Photo of Chip Merlin

Since 1983, Chip Merlin has served as a plaintiff’s attorney with a focus on commercial & residential property insurance claim disputes and bad faith insurance litigation. Chip is a noted national authority on insurance bad faith, lecturing to national trade groups and publishing a number of papers and articles on the subject for organizations such as The American Association for Justice, The Florida Justice Association, The Windstorm Insurance Network, and Trial Magazine.

As founder and president of Merlin Law Group, Chip has dedicated his practice to the representation and advocacy of insurance policyholders in disputes with insurance companies nationwide.

Chip served as Chair for the Bad Faith Insurance Litigation Group and Secretary for the Fire and Property Insurance Litigation Group for the American Association for Justice (formerly known as the Association of Trial Lawyers of America). He was also Vice-Chair for the Subcommittee on Property Insurance Law for the American Bar Association.

Traveling away from loved ones for business is never easy. I was at a restaurant co-owned by public adjuster Brandon Lewis and his wife, Marta, following a Georgia Association of Public Adjusters (GAPIA) meeting. Marta asked me if I ever got tired of all the travel. I told her I did not travel as much as I once had, but it is part of the business I have chosen. I told her that it helps when Donice travels with me as often as she does. She lamented and asked Brandon how he could be at home more.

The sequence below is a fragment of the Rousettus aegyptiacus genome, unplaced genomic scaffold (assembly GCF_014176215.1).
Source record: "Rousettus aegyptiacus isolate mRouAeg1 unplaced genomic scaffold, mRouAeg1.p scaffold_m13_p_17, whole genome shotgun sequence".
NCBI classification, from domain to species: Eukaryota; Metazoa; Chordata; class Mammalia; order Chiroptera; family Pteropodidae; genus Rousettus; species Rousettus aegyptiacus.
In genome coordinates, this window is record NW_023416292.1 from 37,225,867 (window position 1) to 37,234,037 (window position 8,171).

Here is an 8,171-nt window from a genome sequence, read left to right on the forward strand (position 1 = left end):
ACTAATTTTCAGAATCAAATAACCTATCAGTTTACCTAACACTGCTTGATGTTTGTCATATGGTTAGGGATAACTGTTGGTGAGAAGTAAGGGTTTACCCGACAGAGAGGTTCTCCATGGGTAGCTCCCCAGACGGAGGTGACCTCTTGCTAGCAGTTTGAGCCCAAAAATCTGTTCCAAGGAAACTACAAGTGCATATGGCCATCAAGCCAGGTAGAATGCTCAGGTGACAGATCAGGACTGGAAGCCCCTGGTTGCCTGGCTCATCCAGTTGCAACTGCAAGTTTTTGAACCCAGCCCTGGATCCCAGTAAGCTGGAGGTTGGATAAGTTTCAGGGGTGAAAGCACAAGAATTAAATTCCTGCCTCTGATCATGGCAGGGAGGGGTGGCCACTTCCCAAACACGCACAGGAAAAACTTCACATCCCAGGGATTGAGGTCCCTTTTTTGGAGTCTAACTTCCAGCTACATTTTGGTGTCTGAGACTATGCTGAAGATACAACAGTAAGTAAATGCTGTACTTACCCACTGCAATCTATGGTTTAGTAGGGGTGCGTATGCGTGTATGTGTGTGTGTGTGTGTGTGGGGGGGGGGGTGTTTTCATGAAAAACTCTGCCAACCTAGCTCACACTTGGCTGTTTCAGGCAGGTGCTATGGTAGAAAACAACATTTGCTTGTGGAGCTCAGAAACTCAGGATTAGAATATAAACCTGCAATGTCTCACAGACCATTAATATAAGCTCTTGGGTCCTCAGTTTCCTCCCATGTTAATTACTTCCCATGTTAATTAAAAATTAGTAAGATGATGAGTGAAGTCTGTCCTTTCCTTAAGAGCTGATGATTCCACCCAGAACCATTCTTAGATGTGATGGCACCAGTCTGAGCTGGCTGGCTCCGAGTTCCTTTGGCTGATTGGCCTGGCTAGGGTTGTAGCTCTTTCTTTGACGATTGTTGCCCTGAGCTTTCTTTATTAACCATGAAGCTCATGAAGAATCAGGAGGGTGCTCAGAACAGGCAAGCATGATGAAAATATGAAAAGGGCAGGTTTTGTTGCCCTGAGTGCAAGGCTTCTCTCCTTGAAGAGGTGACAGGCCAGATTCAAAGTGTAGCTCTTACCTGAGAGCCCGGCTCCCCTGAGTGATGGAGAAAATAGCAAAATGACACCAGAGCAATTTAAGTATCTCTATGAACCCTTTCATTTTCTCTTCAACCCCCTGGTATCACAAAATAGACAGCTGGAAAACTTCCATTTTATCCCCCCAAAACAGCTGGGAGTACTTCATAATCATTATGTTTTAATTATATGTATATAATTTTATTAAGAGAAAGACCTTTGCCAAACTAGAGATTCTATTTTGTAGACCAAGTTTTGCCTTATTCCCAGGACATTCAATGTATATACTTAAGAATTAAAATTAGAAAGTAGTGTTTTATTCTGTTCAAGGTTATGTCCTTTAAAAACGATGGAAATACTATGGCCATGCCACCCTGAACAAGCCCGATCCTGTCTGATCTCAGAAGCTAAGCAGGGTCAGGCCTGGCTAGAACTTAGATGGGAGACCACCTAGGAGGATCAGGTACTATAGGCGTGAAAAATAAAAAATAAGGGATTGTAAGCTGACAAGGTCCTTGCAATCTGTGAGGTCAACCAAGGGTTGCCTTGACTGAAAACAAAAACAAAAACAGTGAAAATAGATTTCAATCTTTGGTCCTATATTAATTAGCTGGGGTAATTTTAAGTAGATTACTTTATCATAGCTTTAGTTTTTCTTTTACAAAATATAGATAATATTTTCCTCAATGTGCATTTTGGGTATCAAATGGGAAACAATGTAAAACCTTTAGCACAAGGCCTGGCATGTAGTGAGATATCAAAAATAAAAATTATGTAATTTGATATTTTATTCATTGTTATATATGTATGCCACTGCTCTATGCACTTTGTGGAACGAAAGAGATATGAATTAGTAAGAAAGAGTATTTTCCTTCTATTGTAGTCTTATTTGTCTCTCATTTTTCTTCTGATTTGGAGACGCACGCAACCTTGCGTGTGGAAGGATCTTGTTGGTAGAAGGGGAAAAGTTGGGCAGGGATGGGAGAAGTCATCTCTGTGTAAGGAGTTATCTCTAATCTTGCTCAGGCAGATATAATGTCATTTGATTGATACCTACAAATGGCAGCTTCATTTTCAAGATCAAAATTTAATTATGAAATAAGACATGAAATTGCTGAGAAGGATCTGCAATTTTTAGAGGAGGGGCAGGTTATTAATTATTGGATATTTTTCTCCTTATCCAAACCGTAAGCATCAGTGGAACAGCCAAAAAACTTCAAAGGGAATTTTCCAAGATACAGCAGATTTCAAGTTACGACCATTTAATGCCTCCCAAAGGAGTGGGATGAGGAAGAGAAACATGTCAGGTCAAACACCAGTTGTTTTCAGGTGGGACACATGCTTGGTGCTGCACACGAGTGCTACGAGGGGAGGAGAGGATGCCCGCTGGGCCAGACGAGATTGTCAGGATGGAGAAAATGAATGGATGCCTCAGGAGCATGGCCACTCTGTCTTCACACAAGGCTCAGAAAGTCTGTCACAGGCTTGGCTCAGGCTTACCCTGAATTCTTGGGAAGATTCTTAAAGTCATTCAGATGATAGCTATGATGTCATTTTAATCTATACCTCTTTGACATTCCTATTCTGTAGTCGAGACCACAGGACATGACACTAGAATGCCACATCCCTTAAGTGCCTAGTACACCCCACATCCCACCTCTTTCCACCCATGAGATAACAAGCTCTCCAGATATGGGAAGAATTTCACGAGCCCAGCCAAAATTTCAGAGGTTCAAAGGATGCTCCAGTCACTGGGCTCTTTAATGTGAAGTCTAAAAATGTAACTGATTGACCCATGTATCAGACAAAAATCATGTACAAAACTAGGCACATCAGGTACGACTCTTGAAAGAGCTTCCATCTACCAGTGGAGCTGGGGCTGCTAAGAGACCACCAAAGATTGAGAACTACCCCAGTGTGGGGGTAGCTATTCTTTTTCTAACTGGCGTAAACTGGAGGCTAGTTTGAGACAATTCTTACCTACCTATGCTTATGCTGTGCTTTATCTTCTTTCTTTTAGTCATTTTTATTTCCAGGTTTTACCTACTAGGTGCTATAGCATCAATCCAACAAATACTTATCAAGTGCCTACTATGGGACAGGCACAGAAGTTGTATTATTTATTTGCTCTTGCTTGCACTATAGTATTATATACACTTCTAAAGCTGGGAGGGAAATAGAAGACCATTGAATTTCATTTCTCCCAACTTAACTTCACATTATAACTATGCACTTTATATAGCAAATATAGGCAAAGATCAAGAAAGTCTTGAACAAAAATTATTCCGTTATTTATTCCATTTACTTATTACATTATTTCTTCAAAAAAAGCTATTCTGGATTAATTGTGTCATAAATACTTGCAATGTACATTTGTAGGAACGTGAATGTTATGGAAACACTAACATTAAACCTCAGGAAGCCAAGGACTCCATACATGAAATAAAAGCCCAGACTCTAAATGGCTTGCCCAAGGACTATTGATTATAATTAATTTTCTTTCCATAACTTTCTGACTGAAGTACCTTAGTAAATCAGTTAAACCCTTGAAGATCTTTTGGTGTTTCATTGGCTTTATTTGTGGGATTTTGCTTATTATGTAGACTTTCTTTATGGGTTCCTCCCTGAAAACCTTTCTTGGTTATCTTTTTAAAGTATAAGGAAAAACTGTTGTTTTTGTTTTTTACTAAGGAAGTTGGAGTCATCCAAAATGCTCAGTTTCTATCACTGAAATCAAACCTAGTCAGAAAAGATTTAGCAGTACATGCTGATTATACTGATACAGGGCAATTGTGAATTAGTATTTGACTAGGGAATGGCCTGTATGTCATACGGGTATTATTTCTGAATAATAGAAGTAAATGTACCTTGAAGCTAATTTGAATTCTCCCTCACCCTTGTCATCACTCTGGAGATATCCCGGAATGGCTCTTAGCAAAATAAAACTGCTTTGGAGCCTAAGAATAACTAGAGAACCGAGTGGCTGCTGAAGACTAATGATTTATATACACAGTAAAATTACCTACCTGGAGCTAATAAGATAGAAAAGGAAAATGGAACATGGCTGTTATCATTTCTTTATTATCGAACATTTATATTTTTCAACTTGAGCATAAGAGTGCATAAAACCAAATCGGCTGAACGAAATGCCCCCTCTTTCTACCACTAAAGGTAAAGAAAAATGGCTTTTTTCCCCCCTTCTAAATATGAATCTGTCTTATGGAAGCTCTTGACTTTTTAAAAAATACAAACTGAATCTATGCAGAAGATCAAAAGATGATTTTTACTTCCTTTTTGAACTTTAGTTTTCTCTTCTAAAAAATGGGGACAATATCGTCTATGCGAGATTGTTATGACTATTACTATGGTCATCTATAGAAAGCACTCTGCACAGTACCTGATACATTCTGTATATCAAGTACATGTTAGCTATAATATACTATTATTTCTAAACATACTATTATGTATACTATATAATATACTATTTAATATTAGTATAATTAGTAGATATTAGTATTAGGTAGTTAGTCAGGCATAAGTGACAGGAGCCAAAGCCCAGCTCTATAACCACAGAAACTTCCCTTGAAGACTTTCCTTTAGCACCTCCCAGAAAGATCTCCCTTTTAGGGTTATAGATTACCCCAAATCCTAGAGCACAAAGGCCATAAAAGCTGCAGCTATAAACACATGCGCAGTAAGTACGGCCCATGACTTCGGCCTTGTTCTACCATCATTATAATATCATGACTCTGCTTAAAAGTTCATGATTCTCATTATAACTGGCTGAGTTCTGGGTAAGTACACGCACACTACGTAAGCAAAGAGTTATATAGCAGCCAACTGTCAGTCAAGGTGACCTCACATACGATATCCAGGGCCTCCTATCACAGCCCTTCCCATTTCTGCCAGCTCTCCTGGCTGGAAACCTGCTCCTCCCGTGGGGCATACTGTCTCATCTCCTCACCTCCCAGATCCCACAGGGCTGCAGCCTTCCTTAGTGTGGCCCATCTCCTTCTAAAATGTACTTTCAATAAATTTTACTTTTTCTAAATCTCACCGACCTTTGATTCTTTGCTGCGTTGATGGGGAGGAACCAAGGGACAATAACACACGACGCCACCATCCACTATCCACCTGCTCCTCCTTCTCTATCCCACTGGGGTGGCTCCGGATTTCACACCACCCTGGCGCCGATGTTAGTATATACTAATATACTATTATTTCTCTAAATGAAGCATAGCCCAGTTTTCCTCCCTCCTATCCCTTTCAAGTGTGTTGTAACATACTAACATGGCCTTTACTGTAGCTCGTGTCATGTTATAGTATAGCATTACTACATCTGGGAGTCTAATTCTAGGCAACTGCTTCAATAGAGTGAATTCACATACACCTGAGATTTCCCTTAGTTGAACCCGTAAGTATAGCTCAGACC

Continue Reading Brandon Lewis—Public Adjuster Spotlight

The question for most policyholders following a property loss should be, “Which public adjuster do I hire?” rather than “I had a loss, what do I do now?” The vast majority of policyholders will benefit from hiring a very competent public adjuster following a loss. I made this point in my book, Pay Up!:

Continue Reading Policyholders Should Carefully Check Public Adjuster Credentials Before Hiring a Public Adjuster

“If they do not ask, do not tell.” That is the culture of some insurance carriers when it comes to explaining all the benefits available under additional living expense provisions of an insurance policy. Some carriers simply do not train their property insurance adjusters on those policy benefits so that they are ignorant about how many benefits and options are available under the policy, which could otherwise benefit policyholders. 

Continue Reading How Personal Lines Carriers Fail to Properly Advise Customers After a Total Fire Loss About ALE Benefits

Our law firm library is brimming with insurance company chronicles from books published long ago by the insurance industry. In these, company executives of yesteryears boasted about the swiftness with which they compensated their claimants. They painted pictures of drained company treasuries and the extraordinary efforts of their claims staff, working overtime to ensure prompt payments. These tales often shined a light on a business ethic that put the policyholder first.

Continue Reading Why the Property Insurance Industry Is Dominated by Bean Counters —Why Is Your Hurricane Ian Claim Underpaid and Delayed

It has been one year since Hurricane Ian. If you have not completely resolved your claim, you need to see a lawyer about your rights. Public adjusters and contractors working on Hurricane Ian claims should say the same thing. One year is just too long for a settlement not to have been made, and insurers have had enough time to work with non-legal professionals to get their jobs done right.